• Report: Egypt Tells Arafat - Reform or be Removed - Joseph Nasr
    The pan-Arab Al-Quds-al-Arabi reported Monday that Egyptian Intelligence Chief Omar Suleiman handed Arafat three demands: First, unite all the Palestinian security forces under one command authority. Second, give PA Prime Minister Qurei complete authority to conduct negotiations with Israel over Sharon's unilateral disengagement plan. Third, stand aside and accept a symbolic position and let others lead the PA. If these demands are not met, the Egyptian-American shield saving Arafat's life may be removed. Arafat was given a deadline of June 15 to give a decisive reply or else his future would be "left in the hands of Ariel Sharon," the newspaper reported. A senior Palestinian official said Arafat told him he intends to refuse the Egyptian demands. (Jerusalem Post)
  • Muslim-Christian Seminar Bickers Over Inviting Jews
    A Vatican-led conference in Qatar on dialogue with Muslims ended with bickering over whether to allow Jews to take part in future meetings, because of the Israeli-Palestinian conflict. The Emir of the Gulf state, Sheikh Hamad bin Khalifa al-Thani, said in a speech delivered on his behalf on Thursday that Jews should also take part: "Perhaps it would be worthwhile widening next year's seminar to an Islamic-Christian-Jewish dialogue." But Sheikh Abdel-Karim al-Kahlout, the Mufti of Gaza, and Bishop Basilious Nassour, a Syrian representative of the Greek Orthodox Church, disagreed on Saturday. "We at the Patriarchy of Antioch reject the principle of dialogue with Jews before all the inhabitants of Palestine regain their rights," Nassour said. (Reuters/Ha'aretz)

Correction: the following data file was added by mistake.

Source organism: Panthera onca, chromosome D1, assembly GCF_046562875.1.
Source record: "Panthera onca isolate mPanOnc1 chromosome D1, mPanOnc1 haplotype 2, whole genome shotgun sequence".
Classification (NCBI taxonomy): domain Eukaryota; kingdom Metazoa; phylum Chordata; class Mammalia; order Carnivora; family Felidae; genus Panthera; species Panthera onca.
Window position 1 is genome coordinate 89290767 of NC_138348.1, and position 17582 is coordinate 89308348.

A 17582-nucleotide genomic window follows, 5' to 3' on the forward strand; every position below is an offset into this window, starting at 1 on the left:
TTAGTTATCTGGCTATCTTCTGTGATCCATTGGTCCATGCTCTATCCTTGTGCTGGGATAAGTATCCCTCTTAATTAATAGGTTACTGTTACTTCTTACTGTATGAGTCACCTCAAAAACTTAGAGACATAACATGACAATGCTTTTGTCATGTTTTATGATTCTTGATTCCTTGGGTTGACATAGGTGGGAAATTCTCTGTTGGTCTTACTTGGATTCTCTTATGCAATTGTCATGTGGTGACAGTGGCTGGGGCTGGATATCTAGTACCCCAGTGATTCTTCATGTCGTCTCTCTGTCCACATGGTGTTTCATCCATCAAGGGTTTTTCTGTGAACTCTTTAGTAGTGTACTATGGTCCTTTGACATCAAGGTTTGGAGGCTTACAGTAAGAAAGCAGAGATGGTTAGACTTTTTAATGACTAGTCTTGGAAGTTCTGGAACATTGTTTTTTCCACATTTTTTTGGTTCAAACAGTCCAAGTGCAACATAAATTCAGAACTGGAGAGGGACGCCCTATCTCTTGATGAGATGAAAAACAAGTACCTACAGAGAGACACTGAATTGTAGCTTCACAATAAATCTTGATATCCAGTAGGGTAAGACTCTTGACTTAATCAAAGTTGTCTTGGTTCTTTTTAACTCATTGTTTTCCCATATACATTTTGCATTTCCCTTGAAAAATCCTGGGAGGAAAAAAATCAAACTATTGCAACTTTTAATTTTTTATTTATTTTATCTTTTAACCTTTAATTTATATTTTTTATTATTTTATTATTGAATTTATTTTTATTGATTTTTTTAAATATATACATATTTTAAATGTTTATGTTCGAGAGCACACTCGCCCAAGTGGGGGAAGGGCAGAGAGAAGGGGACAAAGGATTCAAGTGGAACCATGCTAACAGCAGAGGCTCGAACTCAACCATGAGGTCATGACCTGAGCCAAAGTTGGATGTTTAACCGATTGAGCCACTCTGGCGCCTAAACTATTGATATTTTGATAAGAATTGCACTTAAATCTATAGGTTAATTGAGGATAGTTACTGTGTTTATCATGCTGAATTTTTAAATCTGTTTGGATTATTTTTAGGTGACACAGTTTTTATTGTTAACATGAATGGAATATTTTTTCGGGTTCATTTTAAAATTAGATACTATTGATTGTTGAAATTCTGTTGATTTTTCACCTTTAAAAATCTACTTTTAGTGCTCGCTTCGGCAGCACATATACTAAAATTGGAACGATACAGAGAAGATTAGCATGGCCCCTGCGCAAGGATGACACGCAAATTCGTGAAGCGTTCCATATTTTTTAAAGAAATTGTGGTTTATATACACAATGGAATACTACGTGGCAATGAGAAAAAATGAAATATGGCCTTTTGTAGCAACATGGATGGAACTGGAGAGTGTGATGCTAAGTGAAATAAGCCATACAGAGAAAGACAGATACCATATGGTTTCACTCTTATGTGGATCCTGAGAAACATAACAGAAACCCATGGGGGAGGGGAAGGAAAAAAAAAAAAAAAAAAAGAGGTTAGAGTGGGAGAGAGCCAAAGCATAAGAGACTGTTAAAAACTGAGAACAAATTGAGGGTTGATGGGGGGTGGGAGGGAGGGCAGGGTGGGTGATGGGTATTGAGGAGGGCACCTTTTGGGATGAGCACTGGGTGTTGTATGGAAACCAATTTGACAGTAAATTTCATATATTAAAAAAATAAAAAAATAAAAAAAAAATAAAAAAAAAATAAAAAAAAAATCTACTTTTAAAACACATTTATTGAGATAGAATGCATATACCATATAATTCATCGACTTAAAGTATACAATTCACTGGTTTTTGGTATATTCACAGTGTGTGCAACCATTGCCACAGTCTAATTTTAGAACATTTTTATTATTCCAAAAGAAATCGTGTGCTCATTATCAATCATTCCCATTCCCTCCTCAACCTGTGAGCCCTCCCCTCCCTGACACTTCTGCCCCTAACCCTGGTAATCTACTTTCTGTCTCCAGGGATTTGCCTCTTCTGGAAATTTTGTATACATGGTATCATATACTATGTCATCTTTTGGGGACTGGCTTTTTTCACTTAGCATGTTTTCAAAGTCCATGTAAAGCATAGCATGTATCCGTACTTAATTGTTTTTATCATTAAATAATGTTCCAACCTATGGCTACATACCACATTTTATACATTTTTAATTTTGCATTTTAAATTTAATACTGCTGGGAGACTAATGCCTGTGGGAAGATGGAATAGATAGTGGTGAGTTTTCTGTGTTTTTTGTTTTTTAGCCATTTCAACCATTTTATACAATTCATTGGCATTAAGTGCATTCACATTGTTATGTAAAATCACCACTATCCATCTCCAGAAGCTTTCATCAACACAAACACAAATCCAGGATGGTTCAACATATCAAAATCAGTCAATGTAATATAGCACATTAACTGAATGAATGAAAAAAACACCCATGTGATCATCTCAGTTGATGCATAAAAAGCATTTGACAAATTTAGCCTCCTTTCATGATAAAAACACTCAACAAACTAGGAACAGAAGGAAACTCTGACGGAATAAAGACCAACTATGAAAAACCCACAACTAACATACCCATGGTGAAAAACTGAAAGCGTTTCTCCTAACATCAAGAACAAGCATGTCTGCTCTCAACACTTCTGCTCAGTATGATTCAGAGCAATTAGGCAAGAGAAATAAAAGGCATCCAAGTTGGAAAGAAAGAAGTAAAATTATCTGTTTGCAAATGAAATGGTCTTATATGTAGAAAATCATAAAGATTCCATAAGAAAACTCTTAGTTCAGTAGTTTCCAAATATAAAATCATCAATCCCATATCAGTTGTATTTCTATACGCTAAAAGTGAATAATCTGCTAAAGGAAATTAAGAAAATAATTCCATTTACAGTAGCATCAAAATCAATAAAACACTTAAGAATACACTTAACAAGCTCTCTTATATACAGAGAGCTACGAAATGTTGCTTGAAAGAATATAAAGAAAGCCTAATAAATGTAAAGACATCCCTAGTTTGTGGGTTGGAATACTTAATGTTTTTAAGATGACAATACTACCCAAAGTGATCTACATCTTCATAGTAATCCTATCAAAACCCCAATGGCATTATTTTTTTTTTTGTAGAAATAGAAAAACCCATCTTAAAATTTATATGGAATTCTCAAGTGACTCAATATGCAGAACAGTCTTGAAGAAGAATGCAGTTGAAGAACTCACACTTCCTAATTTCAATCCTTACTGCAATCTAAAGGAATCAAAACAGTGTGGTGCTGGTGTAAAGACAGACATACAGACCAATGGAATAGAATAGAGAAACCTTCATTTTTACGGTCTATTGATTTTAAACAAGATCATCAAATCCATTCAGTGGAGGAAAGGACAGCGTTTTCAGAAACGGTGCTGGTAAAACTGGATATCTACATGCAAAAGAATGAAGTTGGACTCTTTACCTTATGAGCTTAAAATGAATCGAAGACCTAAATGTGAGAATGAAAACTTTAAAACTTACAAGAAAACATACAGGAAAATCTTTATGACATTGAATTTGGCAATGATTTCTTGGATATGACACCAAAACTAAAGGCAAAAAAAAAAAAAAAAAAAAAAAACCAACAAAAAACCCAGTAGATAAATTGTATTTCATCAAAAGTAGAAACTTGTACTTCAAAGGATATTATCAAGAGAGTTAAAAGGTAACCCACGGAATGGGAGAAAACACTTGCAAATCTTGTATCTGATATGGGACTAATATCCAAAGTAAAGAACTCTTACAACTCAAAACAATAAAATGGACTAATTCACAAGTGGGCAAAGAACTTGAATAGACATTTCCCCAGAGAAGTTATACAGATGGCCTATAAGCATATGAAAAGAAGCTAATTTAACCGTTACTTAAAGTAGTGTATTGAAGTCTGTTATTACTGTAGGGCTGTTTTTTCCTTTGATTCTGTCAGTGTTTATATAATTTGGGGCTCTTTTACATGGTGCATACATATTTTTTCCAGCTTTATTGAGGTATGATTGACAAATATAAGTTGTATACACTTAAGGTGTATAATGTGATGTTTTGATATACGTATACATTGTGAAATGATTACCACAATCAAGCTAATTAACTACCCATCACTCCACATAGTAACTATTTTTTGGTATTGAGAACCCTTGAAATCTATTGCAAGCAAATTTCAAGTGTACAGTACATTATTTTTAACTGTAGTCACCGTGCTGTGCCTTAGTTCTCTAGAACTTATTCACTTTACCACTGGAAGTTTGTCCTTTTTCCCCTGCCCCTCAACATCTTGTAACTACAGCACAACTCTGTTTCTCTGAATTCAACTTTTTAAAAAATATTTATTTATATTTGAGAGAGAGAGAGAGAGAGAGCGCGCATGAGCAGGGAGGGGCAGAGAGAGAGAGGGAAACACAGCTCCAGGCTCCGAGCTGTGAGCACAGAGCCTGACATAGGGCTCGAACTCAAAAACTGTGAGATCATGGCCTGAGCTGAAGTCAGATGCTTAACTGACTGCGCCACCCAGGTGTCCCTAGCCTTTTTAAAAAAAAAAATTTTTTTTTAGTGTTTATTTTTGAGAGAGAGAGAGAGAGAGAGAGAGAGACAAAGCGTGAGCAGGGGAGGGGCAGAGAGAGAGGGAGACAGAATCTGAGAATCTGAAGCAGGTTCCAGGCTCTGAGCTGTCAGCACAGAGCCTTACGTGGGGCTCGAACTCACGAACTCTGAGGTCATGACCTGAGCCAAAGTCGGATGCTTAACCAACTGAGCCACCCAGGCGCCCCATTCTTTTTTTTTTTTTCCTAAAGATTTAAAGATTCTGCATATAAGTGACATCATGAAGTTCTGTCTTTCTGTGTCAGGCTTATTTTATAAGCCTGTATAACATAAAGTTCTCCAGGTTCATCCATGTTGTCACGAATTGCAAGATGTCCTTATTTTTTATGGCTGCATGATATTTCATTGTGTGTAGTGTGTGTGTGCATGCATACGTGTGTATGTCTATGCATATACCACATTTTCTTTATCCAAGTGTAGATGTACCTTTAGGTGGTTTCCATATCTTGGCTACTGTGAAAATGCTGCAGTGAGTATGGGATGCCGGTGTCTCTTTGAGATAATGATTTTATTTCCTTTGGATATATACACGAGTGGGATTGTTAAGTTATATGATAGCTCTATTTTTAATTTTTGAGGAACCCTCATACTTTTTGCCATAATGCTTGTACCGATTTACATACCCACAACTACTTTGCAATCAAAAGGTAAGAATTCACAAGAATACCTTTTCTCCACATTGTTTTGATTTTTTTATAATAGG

• Global Commentary and Think-Tank Analysis (Best of U.S., UK, and Israel):

  • The More Painful Deaths - Yossi Sarid
    Great anguish gripped us all during the past two weeks at the sight of 13 coffins draped in the state flag of soldiers killed in the Gaza Strip. The death of soldiers is more painful to us and vexes us more, because they were young, because they are our beloved sons, because every one of us has, or will have, someone there. There is not only solidarity here, but also alarm - when soldiers are killed, it's as if we are all more exposed, and there is no choice but to immediately rehabilitate the IDF "deterrent capability."